Family brings ballroom legacy to Marshall, offers classes at Weisman home
Robin Y. Richardson
Jan. 8, 2017 at 4 a.m.
Ballroom dancing is what brought Mark and Brenda Judkins together, as two college kids, searching for the best partner in class.
It's also what brought their daughter, Linsey, and husband, Jeffrey McBride, together, as young protégés in the Judkins' dance group.
And now that they've settled into the historic Weisman-Hirsch home in Marshall, it's what both couples, owners of MJS Dance Studio and the nonprofit Social Dance Association, hope will bring others together, too.
"We really believe Marshall needs this," said Linsey, who along with her husband will be moving their free dance night events from Longview to the Marshall Visual Art Center this spring.
Right now, the couple, who recently moved into the grand Victorian-era home at 313 S. Washington Street, offers private ballroom lessons inside of their large, open parlor room, which boasts a graceful appeal and immaculate hardwood floors, fit for dancing.
"He's a Marshallite. And we've been married five-and-a-half years," Linsey said. "I've come from Longview seeing a little bit, so I'm so happy to come here and bring this and really let people know about it."
Ballroom dancing offers the perfect opportunity to create bonds, her father Mark believes.
"That's the whole thing, it's social," Mark said. "That's where this house becomes very important because this house is a grand example of the social graces; and that's why our nonprofit with Social Dance Association, and all, becomes very important because dancing is one way to learn about etiquette, but also a home like this and a setting like this, when you just come in for a ballroom lesson, you're already in a home that is full of etiquette.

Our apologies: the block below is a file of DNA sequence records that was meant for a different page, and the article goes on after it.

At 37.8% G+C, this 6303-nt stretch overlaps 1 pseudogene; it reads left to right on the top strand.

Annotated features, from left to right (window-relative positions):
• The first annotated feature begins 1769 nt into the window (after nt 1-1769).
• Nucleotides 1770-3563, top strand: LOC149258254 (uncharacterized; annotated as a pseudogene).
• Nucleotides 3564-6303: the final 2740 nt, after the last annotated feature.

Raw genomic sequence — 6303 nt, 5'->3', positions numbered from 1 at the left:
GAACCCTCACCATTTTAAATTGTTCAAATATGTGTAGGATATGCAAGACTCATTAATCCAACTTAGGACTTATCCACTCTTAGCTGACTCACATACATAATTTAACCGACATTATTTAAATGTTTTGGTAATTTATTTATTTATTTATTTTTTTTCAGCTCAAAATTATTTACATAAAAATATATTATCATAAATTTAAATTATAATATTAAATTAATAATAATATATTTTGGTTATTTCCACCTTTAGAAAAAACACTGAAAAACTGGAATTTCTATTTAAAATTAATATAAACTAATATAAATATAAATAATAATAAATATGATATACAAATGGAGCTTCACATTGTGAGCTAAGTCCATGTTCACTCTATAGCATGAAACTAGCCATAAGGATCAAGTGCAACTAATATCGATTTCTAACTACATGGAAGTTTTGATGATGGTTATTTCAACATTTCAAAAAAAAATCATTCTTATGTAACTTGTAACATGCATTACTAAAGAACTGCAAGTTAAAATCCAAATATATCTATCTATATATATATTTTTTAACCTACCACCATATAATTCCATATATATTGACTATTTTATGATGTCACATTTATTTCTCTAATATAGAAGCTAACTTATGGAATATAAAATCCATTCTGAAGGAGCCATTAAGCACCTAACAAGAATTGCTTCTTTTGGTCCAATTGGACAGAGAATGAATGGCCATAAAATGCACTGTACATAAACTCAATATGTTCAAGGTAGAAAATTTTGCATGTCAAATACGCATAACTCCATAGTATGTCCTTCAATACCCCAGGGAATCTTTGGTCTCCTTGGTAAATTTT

"It is a grand example of it," he said of the home, which was once the residence of Marshall's most prominent merchant, Joe Weisman. A New York native, Weisman moved to Marshall as a teen with his family and opened up the first department store in East Texas years later, including the one in Marshall on North Washington Avenue, offering elegant findings.
The perfect place
The home was renowned as "the finest home in Marshall," former owner and local historian Gail Beil wrote in a published paper in which she shared her family's 1970s journey of restoring the home into the adored dollhouse it once was.
It's exactly what the McBride and Judkins families were looking for when they decided to settle in Marshall.
"We came out and we realized they needed a place to teach," Mark said of Linsey and Jeffrey. "It needed to be here in Marshall and we couldn't find a place to teach. We looked at renting a place. We looked at buying a building and we just couldn't find it."
He said at the time, he and his wife, who live in Utah, were looking for a home to eventually retire to. They had already spent 12 years in Longview before moving back to Utah, and figured Marshall would be a great place to stay. Thus, when Linsey and her husband called to disclose their interest in continuing the ballroom dancing legacy, the Judkins asked them to consider Marshall.
"We love the historical part of it. There's so much history. The people are tremendous," Brenda said of the town.
Brenda had always admired the old Weisman home. Through their search, they discovered it was for sale.
"I was doing my searches and she said, 'Let's look at homes with parlors, so we could teach in one of the parlors,'" Mark recalled. "Well, this home came up. We didn't even know it was for sale."